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Sorted by Magic (New & Upvoted)

Tuesday, January 28th 2020
Tue, Jan 28th 2020

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7evelynciara1dWe're probably surveilling poor and vulnerable people in developing and developed countries too much in the name of aiding them, and we should give stronger consideration to the privacy rights of aid recipients. Personal data about these people collected for benign purposes can be weaponized against them by malicious actors, and surveillance itself can deter people from accessing vital services. "Stop Surveillance Humanitarianism" by Mark Latonero [] Automating Inequality by Virginia Eubanks makes a similar argument regarding aid recipients in developed countries.

Monday, January 27th 2020
Mon, Jan 27th 2020

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9RyanCarey2dPossible EA intervention: just like the EA Forum Prizes, but for the best Tweets (from an EA point-of-view) in a given time window. Reasons this might be better than the EA Forum Prize: 1) Popular tweets have greater reach than popular forum posts, so this could promote EA more effectively 2) The prizes could go to EAs who are not regular forum users, which could also help to promote EA more effectively. One would have to check the rules [] and regulations.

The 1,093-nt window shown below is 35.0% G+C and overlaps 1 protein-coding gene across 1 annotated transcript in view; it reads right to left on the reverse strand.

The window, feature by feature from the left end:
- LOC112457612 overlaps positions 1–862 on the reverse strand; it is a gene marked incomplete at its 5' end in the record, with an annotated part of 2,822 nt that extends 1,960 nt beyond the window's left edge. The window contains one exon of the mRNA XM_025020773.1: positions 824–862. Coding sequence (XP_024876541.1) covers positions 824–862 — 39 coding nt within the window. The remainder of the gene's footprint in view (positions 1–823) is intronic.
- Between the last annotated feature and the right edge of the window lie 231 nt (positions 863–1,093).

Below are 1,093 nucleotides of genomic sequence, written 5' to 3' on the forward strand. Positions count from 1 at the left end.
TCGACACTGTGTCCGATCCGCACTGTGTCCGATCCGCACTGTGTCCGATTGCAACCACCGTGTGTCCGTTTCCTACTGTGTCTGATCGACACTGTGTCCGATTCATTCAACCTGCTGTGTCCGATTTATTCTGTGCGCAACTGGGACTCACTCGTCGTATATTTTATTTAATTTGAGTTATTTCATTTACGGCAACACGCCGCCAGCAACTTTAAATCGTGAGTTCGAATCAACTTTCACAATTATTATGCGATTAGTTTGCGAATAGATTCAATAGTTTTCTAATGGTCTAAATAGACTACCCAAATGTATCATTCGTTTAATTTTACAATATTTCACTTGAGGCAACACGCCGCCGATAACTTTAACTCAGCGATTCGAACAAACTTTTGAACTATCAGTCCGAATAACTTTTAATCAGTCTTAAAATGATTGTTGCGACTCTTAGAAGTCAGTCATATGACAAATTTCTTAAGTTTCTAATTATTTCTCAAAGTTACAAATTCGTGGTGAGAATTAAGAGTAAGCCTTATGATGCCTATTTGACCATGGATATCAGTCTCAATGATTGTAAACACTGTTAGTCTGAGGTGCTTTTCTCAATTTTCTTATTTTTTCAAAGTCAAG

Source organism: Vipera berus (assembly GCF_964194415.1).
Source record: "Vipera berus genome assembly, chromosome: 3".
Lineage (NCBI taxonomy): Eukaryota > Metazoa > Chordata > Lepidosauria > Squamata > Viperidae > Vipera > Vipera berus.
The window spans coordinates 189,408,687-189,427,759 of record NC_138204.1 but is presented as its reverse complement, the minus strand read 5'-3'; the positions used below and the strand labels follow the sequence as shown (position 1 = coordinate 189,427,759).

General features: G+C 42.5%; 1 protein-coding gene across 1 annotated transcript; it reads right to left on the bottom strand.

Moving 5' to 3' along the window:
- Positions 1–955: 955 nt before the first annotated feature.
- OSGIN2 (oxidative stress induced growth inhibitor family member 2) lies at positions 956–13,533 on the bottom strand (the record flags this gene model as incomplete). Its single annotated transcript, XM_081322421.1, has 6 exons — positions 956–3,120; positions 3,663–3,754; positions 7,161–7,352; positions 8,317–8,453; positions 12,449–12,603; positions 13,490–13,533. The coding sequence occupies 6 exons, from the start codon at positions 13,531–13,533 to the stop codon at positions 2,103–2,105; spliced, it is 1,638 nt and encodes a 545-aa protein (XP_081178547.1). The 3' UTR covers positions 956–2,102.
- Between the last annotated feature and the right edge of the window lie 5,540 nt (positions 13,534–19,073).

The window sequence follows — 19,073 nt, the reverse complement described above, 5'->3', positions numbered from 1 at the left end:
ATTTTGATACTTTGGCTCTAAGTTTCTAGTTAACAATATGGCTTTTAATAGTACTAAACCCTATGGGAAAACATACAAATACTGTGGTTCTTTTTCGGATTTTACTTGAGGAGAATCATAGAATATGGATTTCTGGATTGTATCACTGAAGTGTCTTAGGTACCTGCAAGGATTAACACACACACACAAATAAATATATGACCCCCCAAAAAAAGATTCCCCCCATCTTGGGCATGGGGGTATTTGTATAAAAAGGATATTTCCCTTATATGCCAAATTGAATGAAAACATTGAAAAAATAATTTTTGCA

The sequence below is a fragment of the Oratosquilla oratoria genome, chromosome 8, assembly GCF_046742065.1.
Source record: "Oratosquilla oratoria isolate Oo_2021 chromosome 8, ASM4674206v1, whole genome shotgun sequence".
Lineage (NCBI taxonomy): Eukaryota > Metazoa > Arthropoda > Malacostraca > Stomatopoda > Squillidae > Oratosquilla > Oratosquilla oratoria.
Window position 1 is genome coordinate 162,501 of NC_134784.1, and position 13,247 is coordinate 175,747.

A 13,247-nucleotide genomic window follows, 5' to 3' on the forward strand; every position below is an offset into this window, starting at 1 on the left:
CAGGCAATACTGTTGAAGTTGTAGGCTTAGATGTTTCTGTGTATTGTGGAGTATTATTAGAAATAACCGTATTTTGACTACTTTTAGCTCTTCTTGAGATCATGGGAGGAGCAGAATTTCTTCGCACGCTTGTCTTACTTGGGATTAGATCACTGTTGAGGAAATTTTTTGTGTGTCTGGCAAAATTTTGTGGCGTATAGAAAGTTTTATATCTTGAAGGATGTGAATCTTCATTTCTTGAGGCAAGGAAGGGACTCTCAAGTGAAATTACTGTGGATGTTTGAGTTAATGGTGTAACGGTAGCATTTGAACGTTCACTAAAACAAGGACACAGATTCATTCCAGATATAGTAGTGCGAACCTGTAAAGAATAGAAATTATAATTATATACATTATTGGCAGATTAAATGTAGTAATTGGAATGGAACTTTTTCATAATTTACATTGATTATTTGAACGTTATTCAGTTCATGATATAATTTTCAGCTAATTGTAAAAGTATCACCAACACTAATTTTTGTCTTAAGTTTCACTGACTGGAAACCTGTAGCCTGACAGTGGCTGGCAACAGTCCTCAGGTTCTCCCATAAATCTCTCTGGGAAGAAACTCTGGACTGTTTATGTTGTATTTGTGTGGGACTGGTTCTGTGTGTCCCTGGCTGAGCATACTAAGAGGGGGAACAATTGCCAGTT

Wednesday, January 22nd 2020
Wed, Jan 22nd 2020

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7Ramiro7dShouldn't we have more EA editors in Philpapers categories? Philpapers []is this huge index/community of academic philosophers and texts. It's a good place to start researching a topic. Part of the work is done by voluntary editors and assistants, who assume the responsibility of categorizing and including relevant bibliography; in exchange, they are constantly in touch with the corresponding subject. Some EAs are responsible for their corresponding fields; however, I noticed that some relevant EA-related categories currently have no editor (e.g.: Impact of Artificial Intelligence). I wonder: wouldn't it be useful if EAs assumed these positions?

Tuesday, January 21st 2020
Tue, Jan 21st 2020

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13Khorton9dWho should pay the cost of Googling studies on the EA Forum? 1. Many EA Forum posts have minimal engagement with relevant academic literature 2. If you see a Forum post that doesn't engage with literature you think is relevant, you could make a claim without looking up a citation based on your memory, but there's a reasonable chance you'll be wrong. 3. Many people say they'd rather see an imperfect post or comment than not have it at all. 4. But people tend to remember an original claim, even if it's later debunked. 5. Maybe the best option is to phrase my comment as a question: "Have you looked at the literature on X?"

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